- Arsenal Football Club has installed a battery storage system at its London stadium.
- The club uses clean electricity from a network of solar farms and anaerobic digestion plants.
- Other sports teams, such as the Los Angeles Lakers, are also turning to renewables.
One of English football's most decorated clubs, Arsenal, has installed a battery storage system at its London stadium.
In a joint announcement Monday, Arsenal and U.K. firm Pivot Power said the 3-megawatt (MW) system could store enough energy to run the Emirates Stadium for the entirety of a match. Initially, only 2MW of capacity will be used, with the remainder switched on next summer.
Arsenal has been in a partnership with renewable energy firm Octopus Energy since 2016. Today, the club uses 100 percent clean electricity from a network of solar farms and anaerobic digestion plants.
"This is a big step forwards for us in being efficient with energy usage and it builds on our work in reducing our carbon footprint as an organization," Vinai Venkatesham, Arsenal's managing director, said in a statement.
"We have been powered by green energy since 2016 thanks to Octopus Energy, and the battery storage system will support our efforts further," he added.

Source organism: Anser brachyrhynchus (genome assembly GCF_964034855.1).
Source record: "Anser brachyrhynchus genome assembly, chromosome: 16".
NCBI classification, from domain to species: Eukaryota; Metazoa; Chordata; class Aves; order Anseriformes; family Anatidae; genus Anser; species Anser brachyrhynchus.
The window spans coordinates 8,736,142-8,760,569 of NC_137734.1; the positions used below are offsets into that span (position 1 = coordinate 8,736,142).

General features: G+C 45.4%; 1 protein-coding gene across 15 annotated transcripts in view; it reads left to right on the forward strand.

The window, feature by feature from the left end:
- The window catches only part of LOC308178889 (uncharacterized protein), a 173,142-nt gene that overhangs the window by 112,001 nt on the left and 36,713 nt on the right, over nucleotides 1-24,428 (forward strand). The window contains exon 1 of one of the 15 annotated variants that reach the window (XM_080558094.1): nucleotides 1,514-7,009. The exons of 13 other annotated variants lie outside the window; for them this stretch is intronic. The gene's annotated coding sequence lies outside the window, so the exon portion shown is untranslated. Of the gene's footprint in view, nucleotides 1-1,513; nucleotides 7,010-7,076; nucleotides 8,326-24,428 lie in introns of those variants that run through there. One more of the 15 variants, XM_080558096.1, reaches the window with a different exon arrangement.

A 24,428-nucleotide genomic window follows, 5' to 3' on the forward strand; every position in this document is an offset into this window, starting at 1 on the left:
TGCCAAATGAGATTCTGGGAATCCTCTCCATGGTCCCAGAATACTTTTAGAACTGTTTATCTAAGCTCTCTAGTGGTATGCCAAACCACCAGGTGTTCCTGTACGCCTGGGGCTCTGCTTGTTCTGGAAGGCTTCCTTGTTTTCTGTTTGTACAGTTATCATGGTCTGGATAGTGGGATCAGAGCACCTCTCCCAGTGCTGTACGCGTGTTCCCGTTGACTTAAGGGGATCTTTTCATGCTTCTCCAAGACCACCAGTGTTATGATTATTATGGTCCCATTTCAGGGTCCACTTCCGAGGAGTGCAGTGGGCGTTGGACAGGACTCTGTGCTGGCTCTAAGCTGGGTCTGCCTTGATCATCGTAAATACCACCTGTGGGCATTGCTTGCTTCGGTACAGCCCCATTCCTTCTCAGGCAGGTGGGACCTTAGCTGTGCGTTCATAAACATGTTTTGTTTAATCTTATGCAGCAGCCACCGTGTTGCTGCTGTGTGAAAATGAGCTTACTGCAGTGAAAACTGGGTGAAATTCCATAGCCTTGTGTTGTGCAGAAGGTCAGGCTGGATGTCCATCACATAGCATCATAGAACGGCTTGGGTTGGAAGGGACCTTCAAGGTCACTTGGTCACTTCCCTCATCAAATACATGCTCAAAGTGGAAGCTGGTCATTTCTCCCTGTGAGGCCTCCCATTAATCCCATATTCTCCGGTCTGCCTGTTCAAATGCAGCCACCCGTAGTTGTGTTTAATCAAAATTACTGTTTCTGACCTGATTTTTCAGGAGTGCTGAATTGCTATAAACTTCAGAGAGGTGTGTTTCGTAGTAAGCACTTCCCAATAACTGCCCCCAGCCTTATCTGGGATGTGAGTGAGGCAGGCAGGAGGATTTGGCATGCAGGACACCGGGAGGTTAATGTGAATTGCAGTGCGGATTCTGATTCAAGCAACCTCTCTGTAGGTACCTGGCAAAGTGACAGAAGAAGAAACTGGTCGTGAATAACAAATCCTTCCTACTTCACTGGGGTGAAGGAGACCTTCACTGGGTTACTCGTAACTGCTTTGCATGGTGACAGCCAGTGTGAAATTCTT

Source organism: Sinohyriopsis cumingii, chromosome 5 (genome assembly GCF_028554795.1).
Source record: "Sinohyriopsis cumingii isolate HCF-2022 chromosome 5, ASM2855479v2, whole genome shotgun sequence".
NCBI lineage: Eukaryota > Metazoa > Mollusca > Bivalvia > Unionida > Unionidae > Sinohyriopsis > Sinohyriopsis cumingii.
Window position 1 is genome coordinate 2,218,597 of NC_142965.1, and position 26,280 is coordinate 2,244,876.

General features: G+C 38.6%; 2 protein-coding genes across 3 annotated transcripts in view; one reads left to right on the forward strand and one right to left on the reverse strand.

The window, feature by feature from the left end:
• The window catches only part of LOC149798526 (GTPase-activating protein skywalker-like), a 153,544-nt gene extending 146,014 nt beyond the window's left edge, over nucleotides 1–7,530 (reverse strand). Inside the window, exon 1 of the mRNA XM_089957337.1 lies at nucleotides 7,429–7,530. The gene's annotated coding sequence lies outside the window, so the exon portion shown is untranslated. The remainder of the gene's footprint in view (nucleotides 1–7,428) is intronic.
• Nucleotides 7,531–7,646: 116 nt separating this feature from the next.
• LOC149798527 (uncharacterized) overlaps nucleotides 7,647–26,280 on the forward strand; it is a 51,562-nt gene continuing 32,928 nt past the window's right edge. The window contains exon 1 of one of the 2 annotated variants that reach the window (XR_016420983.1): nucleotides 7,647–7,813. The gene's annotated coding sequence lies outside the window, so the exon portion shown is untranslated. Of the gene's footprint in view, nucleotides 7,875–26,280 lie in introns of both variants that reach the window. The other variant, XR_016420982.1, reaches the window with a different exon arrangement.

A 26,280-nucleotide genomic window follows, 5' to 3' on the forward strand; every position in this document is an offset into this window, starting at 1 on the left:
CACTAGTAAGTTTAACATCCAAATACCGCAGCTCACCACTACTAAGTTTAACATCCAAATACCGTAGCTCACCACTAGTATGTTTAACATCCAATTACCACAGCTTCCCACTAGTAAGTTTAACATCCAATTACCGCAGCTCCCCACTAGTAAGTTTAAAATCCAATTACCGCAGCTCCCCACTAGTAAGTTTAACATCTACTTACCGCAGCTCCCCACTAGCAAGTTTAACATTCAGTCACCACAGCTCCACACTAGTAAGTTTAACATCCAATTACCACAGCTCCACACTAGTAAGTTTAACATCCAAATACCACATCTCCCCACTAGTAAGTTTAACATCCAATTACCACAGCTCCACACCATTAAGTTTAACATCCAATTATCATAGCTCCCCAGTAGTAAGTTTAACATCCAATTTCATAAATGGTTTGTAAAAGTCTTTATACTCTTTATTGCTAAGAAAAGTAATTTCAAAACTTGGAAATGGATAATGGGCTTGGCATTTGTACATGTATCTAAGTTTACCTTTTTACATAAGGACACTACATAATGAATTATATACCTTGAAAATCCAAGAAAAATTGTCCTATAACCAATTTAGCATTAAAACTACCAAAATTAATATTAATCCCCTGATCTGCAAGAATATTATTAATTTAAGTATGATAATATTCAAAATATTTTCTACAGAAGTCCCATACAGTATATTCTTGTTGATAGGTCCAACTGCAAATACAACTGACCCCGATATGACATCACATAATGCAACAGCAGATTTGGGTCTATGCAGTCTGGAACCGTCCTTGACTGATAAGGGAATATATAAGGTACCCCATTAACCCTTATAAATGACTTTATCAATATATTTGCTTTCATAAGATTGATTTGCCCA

In addition to its renewable energy consumption, Arsenal is looking to green its operations in a number of ways. At the Emirates Stadium, 80 percent of match-day waste is recycled, with all food waste diverted to an anaerobic digestion plant where it is converted into energy.
While sources such as solar are renewable, they do not promise a constant stream of power. Battery systems are important to renewables because they allow companies and organizations to store energy when it is available and then use it when required.
"Batteries are central to creating a cost-effective, low-carbon economy and we are keen to help government, local authorities and businesses seize the opportunities they offer," Pivot Power CEO Matt Allen said in a statement Monday.
A number of major sports teams are turning to renewable sources of energy.
The Los Angeles Lakers' UCLA Health Training Center, for example, is home to 456 solar panels that can produce an estimated 245,000 kilowatt hours per year, enough to power 35 homes.